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REVIEW: "Computer Forensics", Warren G. Kruse II/Jay G. Heiser

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  • Rob, grandpa of Ryan, Trevor, Devon & Ha
    BKCMPFRN.RVW 20020221 Computer Forensics , Warren G. Kruse II/Jay G. Heiser, 2001, 0-201-70719-5, U$39.99/C$59.95 %A Warren G. Kruse II
    Message 1 of 1 , Mar 26, 2002
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      BKCMPFRN.RVW 20020221

      "Computer Forensics", Warren G. Kruse II/Jay G. Heiser, 2001,
      0-201-70719-5, U$39.99/C$59.95
      %A Warren G. Kruse II wkruse@...
      %A Jay G. Heiser
      %C P.O. Box 520, 26 Prince Andrew Place, Don Mills, Ontario M3C 2T8
      %D 2002
      %G 0-201-70719-5
      %I Addison-Wesley Publishing Co.
      %O U$39.99/C$59.95 416-447-5101 fax: 416-443-0948 bkexpress@...
      %P 392 p.
      %T "Computer Forensics: Incident Response Essentials"

      I'm still disappointed that authors seem to think computer forensics
      is limited to data recovery, but this work at least has utility value
      going for it.

      Chapter one is a rough outline of data recovery, with an emphasis on
      documentation and the chain of evidence. Basic information about IP
      addressing, for the purpose of tracing intruders, is given in chapter
      two: it is useful and does not drown the reader in inconsequential
      details. (There is an oddly vitriolic dismissal of the story of the
      origin of the term for Packet INternet Groper.) A valuable discussion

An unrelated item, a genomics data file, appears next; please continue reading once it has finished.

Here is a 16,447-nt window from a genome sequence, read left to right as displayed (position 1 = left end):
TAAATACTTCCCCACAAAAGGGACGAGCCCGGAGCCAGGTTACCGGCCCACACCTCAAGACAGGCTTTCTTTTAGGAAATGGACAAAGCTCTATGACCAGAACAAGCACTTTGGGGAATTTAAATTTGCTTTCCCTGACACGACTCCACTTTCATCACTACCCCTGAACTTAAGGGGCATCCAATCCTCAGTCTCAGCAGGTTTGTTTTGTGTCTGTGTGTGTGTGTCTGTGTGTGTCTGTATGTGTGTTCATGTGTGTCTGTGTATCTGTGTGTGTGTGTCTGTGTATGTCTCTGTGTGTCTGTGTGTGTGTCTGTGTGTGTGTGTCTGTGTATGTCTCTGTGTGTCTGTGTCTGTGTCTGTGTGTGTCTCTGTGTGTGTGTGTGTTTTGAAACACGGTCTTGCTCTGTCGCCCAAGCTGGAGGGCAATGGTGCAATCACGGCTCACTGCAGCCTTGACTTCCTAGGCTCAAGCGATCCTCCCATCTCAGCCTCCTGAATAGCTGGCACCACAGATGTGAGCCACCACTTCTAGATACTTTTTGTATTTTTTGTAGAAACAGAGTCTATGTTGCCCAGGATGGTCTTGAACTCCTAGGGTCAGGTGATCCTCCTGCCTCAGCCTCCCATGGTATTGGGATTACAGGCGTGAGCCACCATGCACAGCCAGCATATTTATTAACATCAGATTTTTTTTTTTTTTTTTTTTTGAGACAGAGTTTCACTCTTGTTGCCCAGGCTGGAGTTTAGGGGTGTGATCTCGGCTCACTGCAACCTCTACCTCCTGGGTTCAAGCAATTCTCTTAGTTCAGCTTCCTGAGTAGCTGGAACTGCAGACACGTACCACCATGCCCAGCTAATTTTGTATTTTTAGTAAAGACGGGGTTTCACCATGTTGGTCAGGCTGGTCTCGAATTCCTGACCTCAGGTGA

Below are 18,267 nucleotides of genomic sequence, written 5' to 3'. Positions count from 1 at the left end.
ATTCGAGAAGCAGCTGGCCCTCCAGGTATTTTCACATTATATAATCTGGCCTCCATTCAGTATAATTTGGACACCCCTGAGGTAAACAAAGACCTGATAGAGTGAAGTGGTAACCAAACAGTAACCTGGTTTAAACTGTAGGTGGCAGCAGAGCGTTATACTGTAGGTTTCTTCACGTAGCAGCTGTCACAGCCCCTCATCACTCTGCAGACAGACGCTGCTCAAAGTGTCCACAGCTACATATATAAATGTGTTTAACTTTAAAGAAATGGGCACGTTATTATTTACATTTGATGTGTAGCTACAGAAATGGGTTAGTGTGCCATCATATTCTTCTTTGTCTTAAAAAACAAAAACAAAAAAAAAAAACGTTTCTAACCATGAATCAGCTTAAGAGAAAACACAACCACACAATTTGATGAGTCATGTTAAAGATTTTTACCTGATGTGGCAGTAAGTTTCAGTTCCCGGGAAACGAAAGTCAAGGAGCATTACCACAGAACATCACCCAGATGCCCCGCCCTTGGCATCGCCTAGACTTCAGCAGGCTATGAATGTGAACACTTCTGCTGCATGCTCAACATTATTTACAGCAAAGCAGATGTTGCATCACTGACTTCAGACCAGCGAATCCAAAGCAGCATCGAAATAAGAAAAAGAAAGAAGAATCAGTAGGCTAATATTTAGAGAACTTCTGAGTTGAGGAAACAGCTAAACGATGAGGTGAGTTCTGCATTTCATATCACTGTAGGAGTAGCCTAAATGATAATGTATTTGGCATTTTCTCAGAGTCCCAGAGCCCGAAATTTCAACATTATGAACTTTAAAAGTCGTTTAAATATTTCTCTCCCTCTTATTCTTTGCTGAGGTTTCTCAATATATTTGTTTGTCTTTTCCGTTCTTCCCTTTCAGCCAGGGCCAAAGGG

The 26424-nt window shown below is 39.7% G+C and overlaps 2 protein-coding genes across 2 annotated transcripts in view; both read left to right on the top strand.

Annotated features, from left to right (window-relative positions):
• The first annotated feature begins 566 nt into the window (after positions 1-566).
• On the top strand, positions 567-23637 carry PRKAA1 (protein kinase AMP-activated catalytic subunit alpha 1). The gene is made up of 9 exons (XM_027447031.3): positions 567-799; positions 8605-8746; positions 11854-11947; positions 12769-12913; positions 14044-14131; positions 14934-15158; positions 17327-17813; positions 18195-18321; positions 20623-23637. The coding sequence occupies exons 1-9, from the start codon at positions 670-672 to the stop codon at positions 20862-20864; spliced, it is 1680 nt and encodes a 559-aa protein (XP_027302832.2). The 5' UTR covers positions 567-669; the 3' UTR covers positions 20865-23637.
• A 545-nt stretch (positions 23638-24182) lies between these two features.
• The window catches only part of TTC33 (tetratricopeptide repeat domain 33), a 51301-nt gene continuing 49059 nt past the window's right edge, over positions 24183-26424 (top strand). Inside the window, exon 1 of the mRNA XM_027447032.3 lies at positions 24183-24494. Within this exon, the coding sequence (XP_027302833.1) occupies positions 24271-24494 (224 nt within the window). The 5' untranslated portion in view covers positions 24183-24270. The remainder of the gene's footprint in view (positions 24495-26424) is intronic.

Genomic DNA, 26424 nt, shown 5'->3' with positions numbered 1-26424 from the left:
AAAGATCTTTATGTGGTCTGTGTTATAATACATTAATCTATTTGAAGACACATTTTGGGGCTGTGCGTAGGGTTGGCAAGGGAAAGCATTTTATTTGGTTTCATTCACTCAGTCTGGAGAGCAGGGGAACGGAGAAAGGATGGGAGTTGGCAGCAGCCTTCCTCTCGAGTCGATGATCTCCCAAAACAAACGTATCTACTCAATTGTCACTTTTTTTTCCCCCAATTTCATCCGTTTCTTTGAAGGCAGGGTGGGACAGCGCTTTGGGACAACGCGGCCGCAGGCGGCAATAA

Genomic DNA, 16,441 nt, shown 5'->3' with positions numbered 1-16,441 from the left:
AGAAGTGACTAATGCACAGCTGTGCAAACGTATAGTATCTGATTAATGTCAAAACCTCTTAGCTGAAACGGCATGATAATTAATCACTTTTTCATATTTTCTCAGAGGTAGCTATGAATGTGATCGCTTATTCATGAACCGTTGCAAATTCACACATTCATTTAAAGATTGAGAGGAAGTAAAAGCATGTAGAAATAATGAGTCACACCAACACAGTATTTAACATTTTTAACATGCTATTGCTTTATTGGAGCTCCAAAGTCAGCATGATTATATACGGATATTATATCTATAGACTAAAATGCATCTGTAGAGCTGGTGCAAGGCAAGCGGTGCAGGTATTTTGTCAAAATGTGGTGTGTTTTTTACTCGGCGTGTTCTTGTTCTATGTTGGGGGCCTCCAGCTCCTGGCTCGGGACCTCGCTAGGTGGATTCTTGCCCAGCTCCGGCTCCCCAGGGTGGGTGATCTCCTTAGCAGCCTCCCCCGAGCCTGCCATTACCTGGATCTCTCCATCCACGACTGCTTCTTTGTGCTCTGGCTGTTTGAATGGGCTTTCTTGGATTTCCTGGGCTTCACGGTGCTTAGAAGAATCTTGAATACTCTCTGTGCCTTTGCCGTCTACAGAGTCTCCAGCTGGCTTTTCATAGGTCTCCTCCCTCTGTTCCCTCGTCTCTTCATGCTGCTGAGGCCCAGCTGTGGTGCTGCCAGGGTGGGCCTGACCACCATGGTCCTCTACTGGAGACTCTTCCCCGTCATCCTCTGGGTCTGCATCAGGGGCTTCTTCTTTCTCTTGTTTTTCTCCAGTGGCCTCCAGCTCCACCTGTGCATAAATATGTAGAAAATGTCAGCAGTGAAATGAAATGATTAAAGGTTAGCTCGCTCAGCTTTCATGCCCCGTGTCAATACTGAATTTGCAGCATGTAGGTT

of email headers, and a very terse outline of intrusion detection
      systems (IDS) are also included. Hard drive basics and concepts are
      given in chapter three. The material is generally good, but some
      points on imaging and connecting are passed over rather quickly.
      Chapter four has a reasonable high-level overview of encryption
      abstractions, but it is difficult to see the immediate relevance of
      the material to forensics. "Data Hiding," chapter five, contains some
      meandering topics that range from password cracking to NTFS (NT File
      System) streams to steganography. A few tools for dealing with these
      problems are listed. The description of hostile code, in chapter six,
      matches that of weeds in gardening: anything you don't want. It is,
      therefore, unsurprising to find that the content, while basically
      sound, is not particularly structured or helpful.

      A list of software (and some hardware) tools are described in chapter
      seven. Chapter eight explains a number of points about the Windows
      operating system that might affect data recovery and forensics. (The
      material discussed is not, unfortunately, exhaustive, although it is
      very useful as far as it goes.) The introduction to UNIX, in chapter
      nine, is more structured and detailed, although it examines fewer
      specific tools. Chapter ten's general overview of an attack on a UNIX
      system is fairly standard, although there is a useful table of
      commonly compromised system utilities. A wide variety of tools and
      commands for collecting information from and about UNIX systems is
      given briefly in chapter eleven.

      Chapter twelve is a short introduction to general concepts in the (US)
      law enforcement system. The last chapter is a rather abrupt finish to
      the book. There are seven appendices, the most useful of which is a
      handy point form overview of incident response activities.

      Computer forensics books are starting to come out of the woodwork, and
      most offer such sage advice as "gather evidence" and "don't mess up
      the chain of custody." This book does tend to follow the same style
      and tone, but also has very valuable tips for practical work. It
      won't help you much in analysis, but it will help you become better at
      collecting data that will stand up in court.

      copyright Robert M. Slade, 2002 BKCMPFRN.RVW 20020221


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      http://victoria.tc.ca/techrev or http://sun.soci.niu.edu/~rslade
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